Perfect Christmas Tree Photos

Capturing gorgeous photos of your Christmas tree is all about selecting the correct shutter speed.

Shutter speed is the speed that the shutter opens, lets in the image and then closes.  Shutter speed manages two elements of your photo: the amount of light in your image and the amount of motion captured in your image.

When the shutter speed is on a lower/slower setting the shutter is open a longer amount of time letting in more light.  The slower the shutter speed the longer the shutter is open and the more light that is let in to create your image.  When the shutter speed is on a higher/faster setting the shutter is open less time letting in less light.  The faster the shutter speed the less time the shutter is open and the darker your image.   When capturing your Christmas tree you want to let in lots & lots of light so you would select a lower/slower shutter speed.

When the shutter speed is on a lower/slower setting the shutter is open a longer amount of time capturing all the movement found in your scene.  The slower the shutter speed the longer the shutter is open and the more movement that is captured in your image.  When the shutter speed is on a higher/faster setting the shutter is open less time capturing a smaller amount of “time” in our scene, stopping any movement that is happening.  The faster the shutter speed the less time the shutter is open and the less motion is captures.  The higher/faster the shutter the sharper your image.  When capturing your Christmas tree you want to capture the “movement” of the lights so you would select a lower/slower shutter speed.

Notice 2 things in the following images.  Notice as the shutter speed increases the images becomes darker, also notice that the bulbs get smaller. 
What do you do when you get images that look like this?…
Solution…
End Result…
  Be sure to put my workshops on your Christmas list!
 Just a few of the things you’ll learn:
-Shooting in Manual Mode
-Perfect Lighting Every time
-My Favorite Poses
-The Magic of Photoshop
  
Photo By Emilie Workshops:
I couldn’t resist adding this next one.  When I asked my baby niece to reach up to the top of the tree she lost her balance and in slow motion starting timbering into the Christmas Tree.  My Sister In Law is one quick lady and caught her before she knocked the whole tree over.  Of course I captured the whole thing on camera.  Enjoy….

Lovely comments:

  1. This is fabulous! I’m going to have to try these tips when photographing my tree this year!

  2. Thanks for the tip!

  3. Thanks for that tutorial! I’ll have to try it out. Now if you have any tips for getting children to hold still longer… :)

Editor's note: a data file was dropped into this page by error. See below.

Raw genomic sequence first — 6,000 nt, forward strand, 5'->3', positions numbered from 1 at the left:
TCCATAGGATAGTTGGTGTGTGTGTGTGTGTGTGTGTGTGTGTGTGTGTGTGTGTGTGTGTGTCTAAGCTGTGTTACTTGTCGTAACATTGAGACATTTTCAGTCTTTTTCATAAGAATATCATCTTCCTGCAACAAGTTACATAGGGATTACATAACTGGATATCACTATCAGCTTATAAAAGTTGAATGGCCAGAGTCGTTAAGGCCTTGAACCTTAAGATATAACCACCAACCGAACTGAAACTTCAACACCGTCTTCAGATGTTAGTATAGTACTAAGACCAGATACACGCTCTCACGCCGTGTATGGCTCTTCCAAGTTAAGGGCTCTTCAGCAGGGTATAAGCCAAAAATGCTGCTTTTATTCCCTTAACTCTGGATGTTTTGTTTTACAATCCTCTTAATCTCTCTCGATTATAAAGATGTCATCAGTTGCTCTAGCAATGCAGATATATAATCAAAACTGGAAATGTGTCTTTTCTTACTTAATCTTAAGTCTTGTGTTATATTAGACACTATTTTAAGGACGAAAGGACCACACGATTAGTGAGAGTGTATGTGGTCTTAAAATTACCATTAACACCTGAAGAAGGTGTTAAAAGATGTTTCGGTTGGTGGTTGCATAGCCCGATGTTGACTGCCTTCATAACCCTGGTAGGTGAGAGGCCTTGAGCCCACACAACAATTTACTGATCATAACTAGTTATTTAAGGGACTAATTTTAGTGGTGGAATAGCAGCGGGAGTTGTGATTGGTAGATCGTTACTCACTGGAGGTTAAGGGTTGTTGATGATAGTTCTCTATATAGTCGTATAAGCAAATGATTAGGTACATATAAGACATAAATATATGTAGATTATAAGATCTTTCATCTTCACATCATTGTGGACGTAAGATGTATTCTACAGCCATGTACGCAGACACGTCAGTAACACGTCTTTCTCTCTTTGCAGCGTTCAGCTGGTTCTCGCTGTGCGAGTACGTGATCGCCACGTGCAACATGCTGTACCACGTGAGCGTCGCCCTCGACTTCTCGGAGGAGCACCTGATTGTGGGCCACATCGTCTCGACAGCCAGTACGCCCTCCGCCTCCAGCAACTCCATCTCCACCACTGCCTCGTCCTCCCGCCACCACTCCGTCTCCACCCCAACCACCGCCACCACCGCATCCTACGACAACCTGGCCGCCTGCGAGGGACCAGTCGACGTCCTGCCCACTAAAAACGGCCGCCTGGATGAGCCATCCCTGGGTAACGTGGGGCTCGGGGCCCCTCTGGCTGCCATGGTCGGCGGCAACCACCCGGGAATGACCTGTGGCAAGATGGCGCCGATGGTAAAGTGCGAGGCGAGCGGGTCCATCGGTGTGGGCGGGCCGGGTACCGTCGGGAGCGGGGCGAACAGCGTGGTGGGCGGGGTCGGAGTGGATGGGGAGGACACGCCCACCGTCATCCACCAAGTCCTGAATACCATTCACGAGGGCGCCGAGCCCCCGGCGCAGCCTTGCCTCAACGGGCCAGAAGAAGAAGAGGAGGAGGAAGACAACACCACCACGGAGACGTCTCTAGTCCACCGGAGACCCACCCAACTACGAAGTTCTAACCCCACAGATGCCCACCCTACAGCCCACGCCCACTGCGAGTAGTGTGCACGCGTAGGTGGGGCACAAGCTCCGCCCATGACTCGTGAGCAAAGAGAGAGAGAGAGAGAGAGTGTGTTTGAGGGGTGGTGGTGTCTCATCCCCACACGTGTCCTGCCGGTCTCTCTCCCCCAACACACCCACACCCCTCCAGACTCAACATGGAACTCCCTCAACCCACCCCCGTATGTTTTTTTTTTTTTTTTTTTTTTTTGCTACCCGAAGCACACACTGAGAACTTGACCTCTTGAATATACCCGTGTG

4. Great tutorial! Thanks :) Jen

  5. Thanks so much for the great tip!!! I like how you used the actual #’s on the camera :) Visiting from House Of Smiths

  6. Thanks for the clear explanation, the photos really help!

  7. I tried this… but getting a 3 year old to stand still long enough to not get a blurry kid was pretty much impossible! And it doesn’t come out nearly as pretty with colored lights, I need some white ones next year!

  8. This was one of the most helpful tutorials I’ve seen yet! I’m so visual so just using words and descriptions doesn’t always “Click” with me.

    Thanks!

    P.S. Have to admit my fav’s on this little photo shoot tho – are the last two. LOL <3

  9. Great tutorial and showing your actual camera settings was very helpful! The one issue I have with christmas lights and interior shots in general is the yellow / orangy coloring. Any suggestions to help with that? Your photo of the christmas tree is so crisp!

    Thanks,
    Jenna, SAS Interiors

  10. I tried this with my Canon and it is ultra blurry! It looks like my tree is on fire lol What am I doing wrong?? I am keeping it as still as possible.. :?

  11. I love this! Especially the last part with Mommy diving in to catch her! Thanks so much for sharing!

  12. Rileyrose, You have to use a tripod. Depending on your available light (I was shooting way late at night) you may not need to lower your shutter as low as I did. I hope that help. The tripod is a must.

  13. Jenna, Try adjusting your white balance on your camera. I typically keep mine on auto and my camera (Nikon D700) is a champ at auto white balance but other camera may need a little adjusting. I hope that helps. Happy shooting!

  14. How do you keep the little girl from being blurred…my kids are older and I know they would move. I have a fairly good grip on shooting stationary things in low light but never can quite get people, even with a tripod. I see that the aperture is set at 6.5 and the shutter speed is 1.6 (as in 1.6 seconds?)…what is the ISO set on? Sorry for all the questions, I am just super impressed by the clarity!
    Great tutorial! Thank you so much for sharing it! I found you via Pinterest!

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